Pennsylvania will join 23 other states feeding election information into a data base designed to uncover duplicate voter registrations across state lines.
Carol Aichele, the secretary of the commonwealth, announced the initiative at a conference of county election officials in Philadelphia. The move to counter illegal duplicate voting is unrelated to the in-state voter identification legislation, whose enforcement remains on hold, which has been the focus of litigation and controversy throughout the Corbett administration.
The data base, maintained by election officials in Kansas, is designed to ensure that voters can't cast ballots in two states at once. Ron Ruman, spokesman for the department of state, said the operations of the cross-state data base is similar to Pennsylvania's existing internal system of seeking out voters registered in more than one county. In that operation, when a voter registration match is found, election officials in the county with the earliest registration is found are notified by the state when a duplicate registration emerges.
They then attempt to contact the voter to ascertain whether he or she has moved to a new voting address, allowing them to purge their roles of the outdated information. If a voter moves without notifying election officials, it can take as long as nine years to remove the old registration.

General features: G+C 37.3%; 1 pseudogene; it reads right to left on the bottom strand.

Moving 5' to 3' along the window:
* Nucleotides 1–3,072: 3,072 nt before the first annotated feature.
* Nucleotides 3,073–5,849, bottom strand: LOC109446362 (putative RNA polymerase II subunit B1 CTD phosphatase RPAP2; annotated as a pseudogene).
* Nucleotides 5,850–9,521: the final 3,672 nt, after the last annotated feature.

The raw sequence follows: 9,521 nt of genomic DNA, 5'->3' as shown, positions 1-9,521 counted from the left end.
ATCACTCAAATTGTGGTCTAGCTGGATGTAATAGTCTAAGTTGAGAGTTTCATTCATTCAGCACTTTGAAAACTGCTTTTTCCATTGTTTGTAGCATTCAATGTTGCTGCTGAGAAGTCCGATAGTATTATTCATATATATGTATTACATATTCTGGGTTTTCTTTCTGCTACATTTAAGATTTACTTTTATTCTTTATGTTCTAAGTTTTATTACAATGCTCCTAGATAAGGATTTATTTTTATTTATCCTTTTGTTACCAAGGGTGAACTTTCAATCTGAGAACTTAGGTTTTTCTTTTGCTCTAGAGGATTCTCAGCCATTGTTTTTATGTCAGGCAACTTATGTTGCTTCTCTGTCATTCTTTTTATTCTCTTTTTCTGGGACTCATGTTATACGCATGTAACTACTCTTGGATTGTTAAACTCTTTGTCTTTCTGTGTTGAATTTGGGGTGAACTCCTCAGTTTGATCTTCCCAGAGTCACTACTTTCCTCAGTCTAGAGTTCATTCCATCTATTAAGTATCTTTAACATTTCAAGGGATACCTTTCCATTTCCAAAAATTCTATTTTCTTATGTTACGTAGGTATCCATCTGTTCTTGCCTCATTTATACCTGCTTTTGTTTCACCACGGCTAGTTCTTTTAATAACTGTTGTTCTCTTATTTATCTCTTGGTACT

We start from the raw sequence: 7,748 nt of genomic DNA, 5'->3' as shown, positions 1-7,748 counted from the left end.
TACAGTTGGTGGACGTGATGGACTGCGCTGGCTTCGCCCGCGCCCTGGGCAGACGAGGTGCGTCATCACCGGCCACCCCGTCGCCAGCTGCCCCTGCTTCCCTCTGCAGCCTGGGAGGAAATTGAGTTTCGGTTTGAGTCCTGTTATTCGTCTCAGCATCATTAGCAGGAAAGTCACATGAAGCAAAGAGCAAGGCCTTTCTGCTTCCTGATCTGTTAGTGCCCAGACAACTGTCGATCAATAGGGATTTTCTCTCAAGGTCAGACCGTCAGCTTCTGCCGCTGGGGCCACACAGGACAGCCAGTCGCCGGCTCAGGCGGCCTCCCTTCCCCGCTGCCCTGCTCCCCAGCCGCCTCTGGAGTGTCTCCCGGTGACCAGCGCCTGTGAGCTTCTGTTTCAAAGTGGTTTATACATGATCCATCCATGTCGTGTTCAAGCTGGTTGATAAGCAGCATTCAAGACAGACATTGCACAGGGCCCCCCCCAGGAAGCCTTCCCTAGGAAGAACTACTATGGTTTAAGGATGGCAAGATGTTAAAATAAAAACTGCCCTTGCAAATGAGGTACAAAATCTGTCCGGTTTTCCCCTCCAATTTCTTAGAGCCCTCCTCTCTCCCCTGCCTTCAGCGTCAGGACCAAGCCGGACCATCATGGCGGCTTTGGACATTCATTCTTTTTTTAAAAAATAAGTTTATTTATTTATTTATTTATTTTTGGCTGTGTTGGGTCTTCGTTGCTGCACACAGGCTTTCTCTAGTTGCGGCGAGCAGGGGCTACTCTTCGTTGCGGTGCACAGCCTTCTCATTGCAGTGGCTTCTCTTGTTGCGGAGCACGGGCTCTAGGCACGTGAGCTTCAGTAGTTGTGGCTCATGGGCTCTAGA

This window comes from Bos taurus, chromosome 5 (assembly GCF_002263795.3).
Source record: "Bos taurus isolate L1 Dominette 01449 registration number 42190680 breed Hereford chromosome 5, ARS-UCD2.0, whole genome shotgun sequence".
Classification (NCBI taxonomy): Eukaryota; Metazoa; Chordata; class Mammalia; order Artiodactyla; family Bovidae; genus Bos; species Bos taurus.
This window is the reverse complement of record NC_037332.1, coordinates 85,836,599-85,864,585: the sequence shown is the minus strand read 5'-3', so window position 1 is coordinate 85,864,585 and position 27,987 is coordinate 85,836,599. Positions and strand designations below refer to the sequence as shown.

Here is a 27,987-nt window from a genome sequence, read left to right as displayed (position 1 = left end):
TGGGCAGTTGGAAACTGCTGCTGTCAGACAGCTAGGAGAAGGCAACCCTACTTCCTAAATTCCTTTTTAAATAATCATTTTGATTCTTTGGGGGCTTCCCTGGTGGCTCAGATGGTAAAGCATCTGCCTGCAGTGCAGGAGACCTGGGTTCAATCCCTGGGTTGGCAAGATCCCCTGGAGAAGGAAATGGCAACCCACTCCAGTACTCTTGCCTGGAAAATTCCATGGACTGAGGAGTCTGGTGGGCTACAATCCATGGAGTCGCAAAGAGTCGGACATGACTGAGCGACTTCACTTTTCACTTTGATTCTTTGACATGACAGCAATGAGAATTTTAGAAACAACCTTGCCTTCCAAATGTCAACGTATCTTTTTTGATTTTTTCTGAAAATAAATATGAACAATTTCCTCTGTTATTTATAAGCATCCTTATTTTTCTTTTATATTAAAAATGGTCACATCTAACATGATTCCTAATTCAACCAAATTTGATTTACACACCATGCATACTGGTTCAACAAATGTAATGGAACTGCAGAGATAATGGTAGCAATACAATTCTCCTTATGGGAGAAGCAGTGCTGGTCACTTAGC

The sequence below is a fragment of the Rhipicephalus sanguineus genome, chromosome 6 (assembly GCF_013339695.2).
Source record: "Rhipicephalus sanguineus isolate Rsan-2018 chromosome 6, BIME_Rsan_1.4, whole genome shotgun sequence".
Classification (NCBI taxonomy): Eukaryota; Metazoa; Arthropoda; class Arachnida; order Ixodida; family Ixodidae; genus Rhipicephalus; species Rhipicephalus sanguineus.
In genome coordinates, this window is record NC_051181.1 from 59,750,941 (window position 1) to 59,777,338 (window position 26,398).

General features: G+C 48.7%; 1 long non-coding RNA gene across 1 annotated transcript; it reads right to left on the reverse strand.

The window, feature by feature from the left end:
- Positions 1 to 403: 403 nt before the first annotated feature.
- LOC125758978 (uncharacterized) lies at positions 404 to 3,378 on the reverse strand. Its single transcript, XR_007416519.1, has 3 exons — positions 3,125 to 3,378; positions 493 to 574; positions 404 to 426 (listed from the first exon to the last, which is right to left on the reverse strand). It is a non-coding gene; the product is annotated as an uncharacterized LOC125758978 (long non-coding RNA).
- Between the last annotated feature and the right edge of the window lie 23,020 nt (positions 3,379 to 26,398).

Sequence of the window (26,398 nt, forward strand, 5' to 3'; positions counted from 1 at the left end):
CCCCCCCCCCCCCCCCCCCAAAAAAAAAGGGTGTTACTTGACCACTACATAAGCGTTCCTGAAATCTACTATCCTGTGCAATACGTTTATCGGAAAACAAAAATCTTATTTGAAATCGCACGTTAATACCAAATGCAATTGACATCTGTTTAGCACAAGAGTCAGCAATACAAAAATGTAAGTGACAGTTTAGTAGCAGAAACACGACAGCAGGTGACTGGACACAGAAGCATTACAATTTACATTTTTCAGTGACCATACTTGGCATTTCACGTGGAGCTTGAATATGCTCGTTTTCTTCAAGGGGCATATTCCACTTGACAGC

The department of state said that Pennsylvania will begin supplying its information to the multi-state consortium in January, 2014, allowing a list of possible duplicates to be available shortly afterwards. Any names that emerge will be forwarded to county elections officials for checking similar to the procedures in place for in-state duplications.
"That's been in place for a number of years and it works very well,'' Mr. Ruman said of the existing procedures.
Mr. Ruman said the multi-state consortium has already flagged more than 5 million instances of potential duplicate registration, although he noted that the vast majority of those are not believed to be related to any attempts to vote improperly in more than one state.
"It's a mobile society and people move,'' he said.
Other states joining in the voluntary program include Alaska, Arizona, Arkansas, Colorado, Florida, Georgia, Illinois, Indiana, Iowa, Kansas, Kentucky, Louisiana, Michigan, Mississippi, Missouri, Nebraska, Ohio, Oklahoma, Oregon, South Carolina, South Dakota, Tennessee and Virginia.